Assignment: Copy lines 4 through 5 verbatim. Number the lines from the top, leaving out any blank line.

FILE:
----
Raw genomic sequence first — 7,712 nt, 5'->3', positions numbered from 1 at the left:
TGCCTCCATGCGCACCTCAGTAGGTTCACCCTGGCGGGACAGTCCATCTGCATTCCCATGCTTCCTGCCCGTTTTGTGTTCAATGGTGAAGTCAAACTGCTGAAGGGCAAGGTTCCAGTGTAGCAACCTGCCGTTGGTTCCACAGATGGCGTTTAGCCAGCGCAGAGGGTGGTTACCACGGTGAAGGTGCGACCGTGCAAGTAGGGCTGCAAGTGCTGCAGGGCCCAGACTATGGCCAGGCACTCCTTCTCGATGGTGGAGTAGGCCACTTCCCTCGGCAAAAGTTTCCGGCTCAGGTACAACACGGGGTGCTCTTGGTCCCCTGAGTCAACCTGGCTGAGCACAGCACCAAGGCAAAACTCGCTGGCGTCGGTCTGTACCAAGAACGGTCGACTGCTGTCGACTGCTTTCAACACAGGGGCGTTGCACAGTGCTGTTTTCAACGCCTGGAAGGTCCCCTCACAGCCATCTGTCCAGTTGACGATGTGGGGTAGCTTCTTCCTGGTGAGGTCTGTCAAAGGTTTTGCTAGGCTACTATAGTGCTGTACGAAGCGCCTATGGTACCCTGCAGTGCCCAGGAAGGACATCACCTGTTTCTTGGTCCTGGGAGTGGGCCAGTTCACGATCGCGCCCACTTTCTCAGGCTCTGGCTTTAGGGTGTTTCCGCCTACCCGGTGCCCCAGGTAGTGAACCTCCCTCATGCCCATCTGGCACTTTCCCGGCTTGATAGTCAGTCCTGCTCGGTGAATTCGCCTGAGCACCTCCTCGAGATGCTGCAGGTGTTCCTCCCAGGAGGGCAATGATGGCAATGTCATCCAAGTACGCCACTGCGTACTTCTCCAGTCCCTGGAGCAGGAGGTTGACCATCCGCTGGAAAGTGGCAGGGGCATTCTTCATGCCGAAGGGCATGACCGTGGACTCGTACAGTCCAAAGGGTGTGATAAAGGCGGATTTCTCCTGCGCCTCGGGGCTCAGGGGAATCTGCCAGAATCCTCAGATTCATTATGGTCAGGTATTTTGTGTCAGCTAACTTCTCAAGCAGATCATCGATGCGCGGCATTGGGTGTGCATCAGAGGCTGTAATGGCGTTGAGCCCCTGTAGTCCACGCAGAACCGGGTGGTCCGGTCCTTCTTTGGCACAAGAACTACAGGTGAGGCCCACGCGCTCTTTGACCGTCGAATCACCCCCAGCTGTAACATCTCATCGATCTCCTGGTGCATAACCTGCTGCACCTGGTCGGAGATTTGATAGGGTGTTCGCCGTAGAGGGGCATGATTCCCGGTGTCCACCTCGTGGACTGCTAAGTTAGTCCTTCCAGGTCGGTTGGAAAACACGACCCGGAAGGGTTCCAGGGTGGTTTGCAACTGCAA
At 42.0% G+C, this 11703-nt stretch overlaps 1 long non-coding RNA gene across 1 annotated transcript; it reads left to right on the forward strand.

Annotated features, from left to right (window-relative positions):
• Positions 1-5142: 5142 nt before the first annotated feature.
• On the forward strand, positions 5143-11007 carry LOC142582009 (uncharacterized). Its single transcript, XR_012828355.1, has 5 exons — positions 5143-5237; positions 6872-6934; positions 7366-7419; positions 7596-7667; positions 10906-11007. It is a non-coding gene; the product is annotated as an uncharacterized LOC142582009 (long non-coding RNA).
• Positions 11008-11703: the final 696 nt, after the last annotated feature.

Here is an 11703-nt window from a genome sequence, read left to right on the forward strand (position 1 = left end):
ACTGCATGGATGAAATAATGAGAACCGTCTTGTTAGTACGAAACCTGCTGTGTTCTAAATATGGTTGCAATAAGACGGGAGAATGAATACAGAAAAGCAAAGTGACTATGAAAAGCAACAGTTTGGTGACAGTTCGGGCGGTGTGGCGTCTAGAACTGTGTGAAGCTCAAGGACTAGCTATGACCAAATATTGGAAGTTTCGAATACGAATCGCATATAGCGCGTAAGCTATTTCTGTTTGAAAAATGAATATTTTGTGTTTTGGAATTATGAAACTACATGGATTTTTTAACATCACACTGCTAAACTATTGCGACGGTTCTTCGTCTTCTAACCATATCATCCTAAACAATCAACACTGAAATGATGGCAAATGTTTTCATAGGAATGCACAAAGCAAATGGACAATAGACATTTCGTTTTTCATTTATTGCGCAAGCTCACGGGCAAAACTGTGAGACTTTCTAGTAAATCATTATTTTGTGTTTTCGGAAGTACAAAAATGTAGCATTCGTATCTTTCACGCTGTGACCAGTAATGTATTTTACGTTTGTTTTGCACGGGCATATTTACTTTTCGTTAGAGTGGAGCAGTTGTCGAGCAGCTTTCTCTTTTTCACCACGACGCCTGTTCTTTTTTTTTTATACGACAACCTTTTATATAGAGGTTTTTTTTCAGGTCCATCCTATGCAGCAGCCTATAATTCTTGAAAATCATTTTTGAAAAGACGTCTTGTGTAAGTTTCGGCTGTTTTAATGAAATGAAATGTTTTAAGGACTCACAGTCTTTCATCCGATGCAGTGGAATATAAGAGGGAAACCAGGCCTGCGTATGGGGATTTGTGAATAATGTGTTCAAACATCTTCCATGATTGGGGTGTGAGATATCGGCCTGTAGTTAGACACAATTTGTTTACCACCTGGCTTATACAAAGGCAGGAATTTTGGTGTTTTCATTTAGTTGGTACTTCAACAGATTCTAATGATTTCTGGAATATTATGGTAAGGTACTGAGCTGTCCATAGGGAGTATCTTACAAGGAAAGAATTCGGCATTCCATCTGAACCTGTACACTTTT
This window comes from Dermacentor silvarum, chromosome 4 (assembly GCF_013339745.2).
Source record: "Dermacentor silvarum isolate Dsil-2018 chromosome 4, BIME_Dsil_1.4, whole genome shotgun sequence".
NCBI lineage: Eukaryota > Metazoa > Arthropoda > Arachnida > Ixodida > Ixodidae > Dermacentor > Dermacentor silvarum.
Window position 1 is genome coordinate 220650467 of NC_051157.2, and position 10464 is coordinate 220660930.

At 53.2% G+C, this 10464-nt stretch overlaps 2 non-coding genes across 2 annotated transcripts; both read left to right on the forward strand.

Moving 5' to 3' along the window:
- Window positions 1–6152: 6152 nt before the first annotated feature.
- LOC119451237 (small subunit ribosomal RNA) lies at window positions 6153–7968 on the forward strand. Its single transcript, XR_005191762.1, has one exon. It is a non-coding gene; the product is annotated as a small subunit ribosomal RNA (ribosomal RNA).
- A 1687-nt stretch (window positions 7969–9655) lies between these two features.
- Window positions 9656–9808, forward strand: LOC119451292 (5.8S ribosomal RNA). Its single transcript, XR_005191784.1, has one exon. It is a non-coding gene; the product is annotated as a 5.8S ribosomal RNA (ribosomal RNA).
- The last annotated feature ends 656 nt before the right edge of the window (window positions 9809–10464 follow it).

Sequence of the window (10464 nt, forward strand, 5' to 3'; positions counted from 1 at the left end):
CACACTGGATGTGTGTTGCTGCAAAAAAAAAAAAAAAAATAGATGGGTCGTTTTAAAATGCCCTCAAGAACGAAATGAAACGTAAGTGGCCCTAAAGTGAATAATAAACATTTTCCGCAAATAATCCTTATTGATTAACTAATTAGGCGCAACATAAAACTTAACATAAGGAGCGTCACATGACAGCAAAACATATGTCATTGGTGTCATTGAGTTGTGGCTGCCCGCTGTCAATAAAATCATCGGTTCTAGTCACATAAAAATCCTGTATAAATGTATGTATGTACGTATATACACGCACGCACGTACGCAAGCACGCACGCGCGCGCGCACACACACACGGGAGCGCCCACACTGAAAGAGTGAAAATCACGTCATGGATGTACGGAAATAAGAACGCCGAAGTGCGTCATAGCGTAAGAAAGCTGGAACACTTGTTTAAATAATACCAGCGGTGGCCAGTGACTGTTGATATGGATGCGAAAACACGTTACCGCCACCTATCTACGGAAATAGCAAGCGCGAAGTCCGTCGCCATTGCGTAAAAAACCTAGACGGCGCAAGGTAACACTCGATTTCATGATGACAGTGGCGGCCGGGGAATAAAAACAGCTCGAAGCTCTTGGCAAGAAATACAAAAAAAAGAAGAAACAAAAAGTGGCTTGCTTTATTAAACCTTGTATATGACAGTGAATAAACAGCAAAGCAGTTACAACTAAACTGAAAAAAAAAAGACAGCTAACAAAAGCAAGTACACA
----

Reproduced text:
Annotated features, from left to right (window-relative positions):
• Positions 1-5142: 5142 nt before the first annotated feature.